Fitness enthusiasts will tell you that exercise is the best stress-management therapy there is. It relaxes your muscles and your mind, combats anxiety and depression, and improves self-esteem and mood. Research has found that almost any kind of physical activity can help reduce stress. This is probably because exercise exerts its stress-management benefits in many ways,, and different activities work for different people. The best kind of exercise for reducing stress is any activity you enjoy or value enough to perform regularly.
It is important to note that the amount and intensity of exercise required to produce stress-management benefits need not be overwhelming. While many people enjoy extended periods of vigorous activity, others find stress relief with a brisk walk or an hour of gardening.
What kinds of exercise work best for you? Of course, you will want to consider your health and fitness goals when evaluating your exercise program. But exercise can provide wonderful stress-management benefits in addition to health and fitness. A good exercise program fits your heart and soul, as well as your fitness goals. Take a moment to consider your personal activity preferences. What are your goals and wishes for your exercise time? Consider the following factors:
Would you like your exercise program to give you some time alone or time with certain friends, family members or coworkers?
Some people enjoy the solitude of a solo swim, walk or bike ride. Others find solitude alone in a crowd of people they are not obliged to talk to, like the other folks working out in the weight room. Some people use their exercise time to connect with others. They walk with a friend, get together with colleagues on the golf course or jog in the park while their kids set the pace on their bikes.
Are you motivated by structured workouts and measurable improvement?
The selif-disciplined of measured miles, weights and times appeals to many people. Keep a log of your workouts and enjoy the pride of reaching 100 miles, or achieving a faster mile. Activities such as circuit training, walking and swimming are best in this regard.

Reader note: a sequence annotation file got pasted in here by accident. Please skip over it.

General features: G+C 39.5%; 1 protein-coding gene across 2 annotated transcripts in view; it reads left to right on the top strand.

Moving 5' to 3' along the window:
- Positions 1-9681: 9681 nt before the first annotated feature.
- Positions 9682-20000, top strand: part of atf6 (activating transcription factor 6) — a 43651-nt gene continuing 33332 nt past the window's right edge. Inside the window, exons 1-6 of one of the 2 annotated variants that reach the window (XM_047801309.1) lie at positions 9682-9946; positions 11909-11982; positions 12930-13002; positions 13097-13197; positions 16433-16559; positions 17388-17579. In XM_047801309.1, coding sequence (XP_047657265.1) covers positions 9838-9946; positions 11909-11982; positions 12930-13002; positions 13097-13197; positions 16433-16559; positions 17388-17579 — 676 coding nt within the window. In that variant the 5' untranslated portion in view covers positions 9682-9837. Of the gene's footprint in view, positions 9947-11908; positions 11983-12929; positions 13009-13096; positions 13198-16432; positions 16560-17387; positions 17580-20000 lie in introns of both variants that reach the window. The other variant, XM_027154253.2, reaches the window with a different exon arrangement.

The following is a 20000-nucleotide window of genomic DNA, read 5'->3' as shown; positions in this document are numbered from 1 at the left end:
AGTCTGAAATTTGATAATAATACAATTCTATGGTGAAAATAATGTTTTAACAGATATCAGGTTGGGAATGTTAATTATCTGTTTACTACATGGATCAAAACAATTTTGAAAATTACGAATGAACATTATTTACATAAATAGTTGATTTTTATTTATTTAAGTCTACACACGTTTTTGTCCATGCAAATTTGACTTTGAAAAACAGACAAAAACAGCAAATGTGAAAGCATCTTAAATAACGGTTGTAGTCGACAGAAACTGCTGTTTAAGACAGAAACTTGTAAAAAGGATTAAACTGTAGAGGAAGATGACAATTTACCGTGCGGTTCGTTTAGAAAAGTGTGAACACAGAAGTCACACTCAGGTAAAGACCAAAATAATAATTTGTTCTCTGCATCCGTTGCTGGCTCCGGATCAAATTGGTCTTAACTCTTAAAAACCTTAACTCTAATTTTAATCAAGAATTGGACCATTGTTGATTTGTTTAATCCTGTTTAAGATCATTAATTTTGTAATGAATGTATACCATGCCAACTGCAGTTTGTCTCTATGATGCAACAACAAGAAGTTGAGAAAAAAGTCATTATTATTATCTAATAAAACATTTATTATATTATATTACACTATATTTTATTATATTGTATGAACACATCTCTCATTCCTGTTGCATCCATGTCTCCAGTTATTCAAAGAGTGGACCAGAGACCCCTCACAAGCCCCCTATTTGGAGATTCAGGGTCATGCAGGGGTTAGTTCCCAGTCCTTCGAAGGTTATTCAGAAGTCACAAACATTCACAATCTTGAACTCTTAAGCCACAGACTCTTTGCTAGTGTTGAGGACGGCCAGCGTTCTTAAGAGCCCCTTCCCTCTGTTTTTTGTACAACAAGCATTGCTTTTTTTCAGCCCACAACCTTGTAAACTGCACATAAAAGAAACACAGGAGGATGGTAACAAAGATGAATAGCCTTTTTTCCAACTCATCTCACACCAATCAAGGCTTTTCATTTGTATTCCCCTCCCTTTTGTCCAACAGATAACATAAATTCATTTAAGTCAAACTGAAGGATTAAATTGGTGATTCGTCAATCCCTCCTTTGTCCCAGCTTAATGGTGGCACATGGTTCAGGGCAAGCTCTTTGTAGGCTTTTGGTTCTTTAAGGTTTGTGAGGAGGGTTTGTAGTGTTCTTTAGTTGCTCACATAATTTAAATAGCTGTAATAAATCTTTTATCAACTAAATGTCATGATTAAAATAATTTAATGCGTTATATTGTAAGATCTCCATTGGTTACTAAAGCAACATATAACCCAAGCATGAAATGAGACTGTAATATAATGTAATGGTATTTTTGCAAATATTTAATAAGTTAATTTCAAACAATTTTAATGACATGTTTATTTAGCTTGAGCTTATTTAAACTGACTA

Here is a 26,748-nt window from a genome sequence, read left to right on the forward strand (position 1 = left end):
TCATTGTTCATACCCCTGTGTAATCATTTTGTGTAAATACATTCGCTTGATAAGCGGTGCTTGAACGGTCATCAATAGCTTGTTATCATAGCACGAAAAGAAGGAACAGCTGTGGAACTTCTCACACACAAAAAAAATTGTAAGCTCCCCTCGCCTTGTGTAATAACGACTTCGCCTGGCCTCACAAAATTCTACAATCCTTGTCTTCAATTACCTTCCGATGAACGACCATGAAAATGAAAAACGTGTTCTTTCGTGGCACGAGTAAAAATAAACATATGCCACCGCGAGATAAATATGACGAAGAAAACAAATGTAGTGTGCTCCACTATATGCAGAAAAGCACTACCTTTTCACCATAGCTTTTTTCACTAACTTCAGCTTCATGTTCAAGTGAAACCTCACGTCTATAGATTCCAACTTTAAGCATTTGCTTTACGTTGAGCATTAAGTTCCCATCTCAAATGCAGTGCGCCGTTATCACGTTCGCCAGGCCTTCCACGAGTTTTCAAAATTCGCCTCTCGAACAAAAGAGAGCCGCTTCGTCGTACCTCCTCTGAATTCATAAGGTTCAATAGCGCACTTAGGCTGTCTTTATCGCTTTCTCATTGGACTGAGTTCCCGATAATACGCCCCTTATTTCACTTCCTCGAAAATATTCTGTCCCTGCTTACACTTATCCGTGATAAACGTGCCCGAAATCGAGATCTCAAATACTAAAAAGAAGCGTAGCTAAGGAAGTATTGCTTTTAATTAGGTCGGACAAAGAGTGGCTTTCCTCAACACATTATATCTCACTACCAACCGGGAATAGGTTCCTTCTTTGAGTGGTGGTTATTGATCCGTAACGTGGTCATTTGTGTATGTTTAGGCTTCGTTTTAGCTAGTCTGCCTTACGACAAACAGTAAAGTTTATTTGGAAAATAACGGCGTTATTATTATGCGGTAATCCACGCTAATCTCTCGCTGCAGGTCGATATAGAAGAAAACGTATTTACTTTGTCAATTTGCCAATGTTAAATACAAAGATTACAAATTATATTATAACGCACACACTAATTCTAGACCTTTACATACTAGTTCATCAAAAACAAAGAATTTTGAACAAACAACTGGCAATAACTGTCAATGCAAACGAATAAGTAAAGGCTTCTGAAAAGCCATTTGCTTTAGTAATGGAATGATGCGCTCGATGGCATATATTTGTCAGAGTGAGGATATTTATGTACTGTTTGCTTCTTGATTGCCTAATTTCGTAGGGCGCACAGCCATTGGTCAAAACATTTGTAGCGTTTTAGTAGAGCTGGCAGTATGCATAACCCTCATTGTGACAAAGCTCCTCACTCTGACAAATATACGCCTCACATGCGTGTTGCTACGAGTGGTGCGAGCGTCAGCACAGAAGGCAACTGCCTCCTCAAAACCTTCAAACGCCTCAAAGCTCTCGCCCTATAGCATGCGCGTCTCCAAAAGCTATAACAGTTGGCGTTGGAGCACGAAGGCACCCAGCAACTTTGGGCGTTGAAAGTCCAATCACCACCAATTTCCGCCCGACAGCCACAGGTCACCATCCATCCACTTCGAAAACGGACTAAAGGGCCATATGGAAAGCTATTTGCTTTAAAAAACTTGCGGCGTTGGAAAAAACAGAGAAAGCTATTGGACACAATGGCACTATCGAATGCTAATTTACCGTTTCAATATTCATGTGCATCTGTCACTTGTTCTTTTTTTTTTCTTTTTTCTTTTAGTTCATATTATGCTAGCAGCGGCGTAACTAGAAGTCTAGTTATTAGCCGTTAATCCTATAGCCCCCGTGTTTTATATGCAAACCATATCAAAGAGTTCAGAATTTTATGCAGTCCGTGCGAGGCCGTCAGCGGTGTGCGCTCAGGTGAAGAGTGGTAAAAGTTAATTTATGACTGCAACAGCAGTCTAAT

Is your program weather-proof?
Is it easy to exercise in the summer, but difficult when the dark comes early, or when it rains for days on end? Exercising outdoors is wonderful, but many exercisers live in locations that require an indoor alternative for weather that is too cold, too hot, too dark or too wet. And some people change activities with the seasons, for example turning to snowshoeing or skiing when snow is available.
Would you enjoy an activity with a spiritual focus?
Tai-Chi, yoga and many forms of martial arts incorporate a spiritual focus into physical activity. Many people use solitary exercise time (for example, walking or swimming) to mull over important issues.
Do you enjoy competition?
The competition of a good tennis or racquetball match chases stress right out of your mind, unless of course you find the competition stressful. For many players, friendly competition is the whole purpose of physical activity. Exercise is merely an ancillary benefit.
Do you enjoy activities that require total concentration?
Competitive spors often fall into this category. So do adventure activities such as whitewater canoeing and rock climbing, as well as non-aerobic activities requiring high levels of motor skills, such as archery and fencing.
Would you like to learn a new skill?
Trying a new activity provides a challenge, and meeting the challenge improves self-esteem. A new skill can then add variety to your exercise program. Older adults often find that trying something new helps keep them young.
Do you enjoy being part of a class?
Many people enjoy an aerobics class because they do more exercise following an instructor’s direction than exercising on their own. And being part of a class can be fun. Some people find that the structure of a class setting makes for more regular attendance and more regular exericse.
Daryl Conant, M.Ed.